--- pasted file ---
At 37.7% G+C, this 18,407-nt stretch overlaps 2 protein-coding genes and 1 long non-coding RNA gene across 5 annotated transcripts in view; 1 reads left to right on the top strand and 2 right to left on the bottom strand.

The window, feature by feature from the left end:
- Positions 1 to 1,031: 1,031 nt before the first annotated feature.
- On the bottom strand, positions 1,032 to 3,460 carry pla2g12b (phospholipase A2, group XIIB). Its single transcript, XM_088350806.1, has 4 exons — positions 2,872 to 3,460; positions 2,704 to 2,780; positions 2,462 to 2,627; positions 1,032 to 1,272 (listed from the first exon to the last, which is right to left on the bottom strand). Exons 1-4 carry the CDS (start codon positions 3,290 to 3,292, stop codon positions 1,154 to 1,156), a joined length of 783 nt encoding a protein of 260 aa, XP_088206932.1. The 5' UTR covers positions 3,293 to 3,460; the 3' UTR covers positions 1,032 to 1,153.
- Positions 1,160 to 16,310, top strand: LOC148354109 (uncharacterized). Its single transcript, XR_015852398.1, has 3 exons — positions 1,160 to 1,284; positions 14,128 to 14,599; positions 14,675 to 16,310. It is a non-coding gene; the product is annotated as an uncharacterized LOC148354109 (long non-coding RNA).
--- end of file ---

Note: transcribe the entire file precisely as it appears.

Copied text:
At 37.7% G+C, this 18,407-nt stretch overlaps 2 protein-coding genes and 1 long non-coding RNA gene across 5 annotated transcripts in view; 1 reads left to right on the top strand and 2 right to left on the bottom strand.

The window, feature by feature from the left end:
- Positions 1 to 1,031: 1,031 nt before the first annotated feature.
- On the bottom strand, positions 1,032 to 3,460 carry pla2g12b (phospholipase A2, group XIIB). Its single transcript, XM_088350806.1, has 4 exons — positions 2,872 to 3,460; positions 2,704 to 2,780; positions 2,462 to 2,627; positions 1,032 to 1,272 (listed from the first exon to the last, which is right to left on the bottom strand). Exons 1-4 carry the CDS (start codon positions 3,290 to 3,292, stop codon positions 1,154 to 1,156), a joined length of 783 nt encoding a protein of 260 aa, XP_088206932.1. The 5' UTR covers positions 3,293 to 3,460; the 3' UTR covers positions 1,032 to 1,153.
- Positions 1,160 to 16,310, top strand: LOC148354109 (uncharacterized). Its single transcript, XR_015852398.1, has 3 exons — positions 1,160 to 1,284; positions 14,128 to 14,599; positions 14,675 to 16,310. It is a non-coding gene; the product is annotated as an uncharacterized LOC148354109 (long non-coding RNA).